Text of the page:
Montreal veterinarians see surge in patients as microchipping deadline looms

Montreal pet owners are scrambling to get their pets to the vet on time for the city's new bylaw.

All cats and dogs must be spayed or neutered and microchipped by Jan. 1

In this file photo, a dog is examined by a veterinarian. In Montreal, all cats and dogs will have to be microchipped by Jan. 1. (AFP via Getty Images)

Montreal veterinarians are seeing a spike in visits from pet owners as they rush to adhere to a new city bylaw.

The bylaw, which comes into effect on Jan. 1, is aimed at reducing the number of pets abandoned on the streets of Montreal. It requires all dog and cat owners to have their pets spayed or neutered and microchipped in order to get them licensed.

If the requirements aren't met and the pet isn't licensed, owners can be fined up to $400, said Philippe Sabourin, a spokesperson for the city.

"If, for medical reasons, the dog or the cat can't be microchipped, then we only need a note from a veterinarian," said Sabourin. "But it's rare." 

Sabourin said pet owners have been given ample warning to get their pets microchipped on time and said the city has sent out more than 10,000 letters to remind pet owners about the new bylaw. 

The City of Montreal had launched its first campaign recommending owners get their pets microchipped back in 2015

Dr. Karen Joy Goldenberg, a veterinarian at Pierrefonds Animal Hospital, said she's seen a dramatic increase in patients in the last month.

Her clinic went from microchipping three pets a week to microchipping between 10 and 20 per day.

"By having the microchip, your pet is going to be identified and people will be able to reach out to you so it saves a lot of time and resources and it increases the chances of a pet getting home," she said. 

The microchip is no bigger than a grain of rice, she explained. It is injected into the pet's upper back, between their shoulder blades and under a layer of skin. Goldenberg described it as a safe and painless procedure.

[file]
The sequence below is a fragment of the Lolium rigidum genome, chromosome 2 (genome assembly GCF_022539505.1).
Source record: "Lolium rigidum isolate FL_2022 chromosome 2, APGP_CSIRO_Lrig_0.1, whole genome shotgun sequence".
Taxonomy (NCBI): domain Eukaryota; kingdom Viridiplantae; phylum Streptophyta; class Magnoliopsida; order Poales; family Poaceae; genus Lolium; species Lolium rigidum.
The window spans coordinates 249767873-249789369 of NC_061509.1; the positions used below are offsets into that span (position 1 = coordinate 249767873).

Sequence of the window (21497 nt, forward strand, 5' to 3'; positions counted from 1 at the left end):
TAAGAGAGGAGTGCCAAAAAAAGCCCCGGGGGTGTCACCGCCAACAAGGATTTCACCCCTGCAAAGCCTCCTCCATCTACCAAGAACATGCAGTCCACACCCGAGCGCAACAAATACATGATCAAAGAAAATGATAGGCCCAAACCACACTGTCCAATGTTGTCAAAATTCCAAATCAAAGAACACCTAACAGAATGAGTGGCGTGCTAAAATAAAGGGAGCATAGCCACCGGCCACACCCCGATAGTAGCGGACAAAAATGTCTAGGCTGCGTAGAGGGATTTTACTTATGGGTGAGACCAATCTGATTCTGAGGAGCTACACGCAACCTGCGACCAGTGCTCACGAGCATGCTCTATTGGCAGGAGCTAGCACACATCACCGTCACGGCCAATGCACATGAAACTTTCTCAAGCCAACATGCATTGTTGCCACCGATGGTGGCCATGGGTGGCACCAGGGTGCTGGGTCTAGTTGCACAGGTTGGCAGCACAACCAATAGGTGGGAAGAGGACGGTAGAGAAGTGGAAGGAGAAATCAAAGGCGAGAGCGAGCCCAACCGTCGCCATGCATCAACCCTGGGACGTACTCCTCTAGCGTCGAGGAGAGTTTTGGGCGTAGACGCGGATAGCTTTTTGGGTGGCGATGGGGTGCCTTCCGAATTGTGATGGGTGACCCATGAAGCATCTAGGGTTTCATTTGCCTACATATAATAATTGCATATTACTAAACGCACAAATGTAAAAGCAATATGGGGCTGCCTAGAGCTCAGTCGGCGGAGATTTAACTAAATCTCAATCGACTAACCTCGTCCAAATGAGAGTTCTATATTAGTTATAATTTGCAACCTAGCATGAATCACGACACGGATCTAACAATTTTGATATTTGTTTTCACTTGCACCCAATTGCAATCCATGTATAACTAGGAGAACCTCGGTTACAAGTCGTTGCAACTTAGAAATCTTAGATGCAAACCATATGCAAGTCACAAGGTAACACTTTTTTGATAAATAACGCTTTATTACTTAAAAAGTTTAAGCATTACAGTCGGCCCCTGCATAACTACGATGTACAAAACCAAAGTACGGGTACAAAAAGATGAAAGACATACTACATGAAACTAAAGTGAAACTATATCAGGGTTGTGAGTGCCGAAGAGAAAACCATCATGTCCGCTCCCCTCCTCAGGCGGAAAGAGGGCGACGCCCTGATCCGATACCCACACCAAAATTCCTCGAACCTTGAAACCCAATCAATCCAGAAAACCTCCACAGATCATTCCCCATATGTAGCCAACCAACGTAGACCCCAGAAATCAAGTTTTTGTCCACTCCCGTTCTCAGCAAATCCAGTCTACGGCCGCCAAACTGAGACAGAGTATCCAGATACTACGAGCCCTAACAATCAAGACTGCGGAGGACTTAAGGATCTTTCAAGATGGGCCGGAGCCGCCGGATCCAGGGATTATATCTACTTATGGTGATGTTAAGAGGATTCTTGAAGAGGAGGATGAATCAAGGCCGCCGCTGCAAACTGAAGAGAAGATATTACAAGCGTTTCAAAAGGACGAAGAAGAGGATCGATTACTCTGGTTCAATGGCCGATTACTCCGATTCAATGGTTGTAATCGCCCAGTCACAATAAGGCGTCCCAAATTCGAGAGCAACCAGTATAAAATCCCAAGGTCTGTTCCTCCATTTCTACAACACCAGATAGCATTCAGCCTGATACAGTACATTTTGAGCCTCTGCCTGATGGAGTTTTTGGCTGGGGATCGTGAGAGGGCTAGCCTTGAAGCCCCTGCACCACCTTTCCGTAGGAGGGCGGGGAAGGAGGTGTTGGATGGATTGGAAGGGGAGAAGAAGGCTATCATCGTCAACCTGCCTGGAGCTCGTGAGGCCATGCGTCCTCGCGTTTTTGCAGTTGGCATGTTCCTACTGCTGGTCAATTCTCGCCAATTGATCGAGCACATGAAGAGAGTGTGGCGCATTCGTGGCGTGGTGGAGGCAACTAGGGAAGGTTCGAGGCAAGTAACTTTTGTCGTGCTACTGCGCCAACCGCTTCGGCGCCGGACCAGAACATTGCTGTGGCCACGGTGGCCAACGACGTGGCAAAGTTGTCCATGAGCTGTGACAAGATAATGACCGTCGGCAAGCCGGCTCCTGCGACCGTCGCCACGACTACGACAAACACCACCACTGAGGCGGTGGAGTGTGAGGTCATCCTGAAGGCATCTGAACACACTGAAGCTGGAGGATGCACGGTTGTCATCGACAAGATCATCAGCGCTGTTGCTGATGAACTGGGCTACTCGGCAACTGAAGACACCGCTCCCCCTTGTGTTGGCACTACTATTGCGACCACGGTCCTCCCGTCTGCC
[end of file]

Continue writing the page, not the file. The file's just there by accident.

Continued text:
Dr. Karen Joy Goldenberg says the Pierrefonds Animal hospital has seen an influx in patients this month. (Ainslie MacLellan/CBC)

Every microchip has a special barcode that can be scanned, which bring up the contact information of the pet's owner.

Because microchips are permanent, Goldenberg said they are a lot more efficient than animal collars.

"Maybe you're walking your dog on a leash and something startles them, their collar can slip off," she said. "An outdoor cat may get their collar caught on a branch going through bushes and it will come off. So, this being under the skin is permanent and your pet can't accidentally lose that form of identification."       

Costs for microchips vary depending on their radio frequency, said Goldberg​​​​. She recommends choosing a universal microchip so that it can be scanned regardless of where your pet is found. The cost also depends on whether it is a veterinarian or an animal technician who performs the procedure.

The new bylaw has been met with mixed feedback from Goldenberg's patients. 

"Everyone recognizes that it is a good idea, it's just the idea of being forced within a certain time that does leave a bit of a bad taste in some peoples' mouths," she said. 

The Montreal SPCA has been microchipping pets for years, and all pets that go up for adoption are microchipped and spayed or neutered before they can be adopted. 

"It prevents a lot of stress for both the animal and the family involved and when we're able to reunite animals with their families, not only are we happy that the animal has been reunited, but that also gives us more room to take in even more animals," said SPCA spokesperson Anita Kapuscinska. 

With files from Chloë Ranaldi


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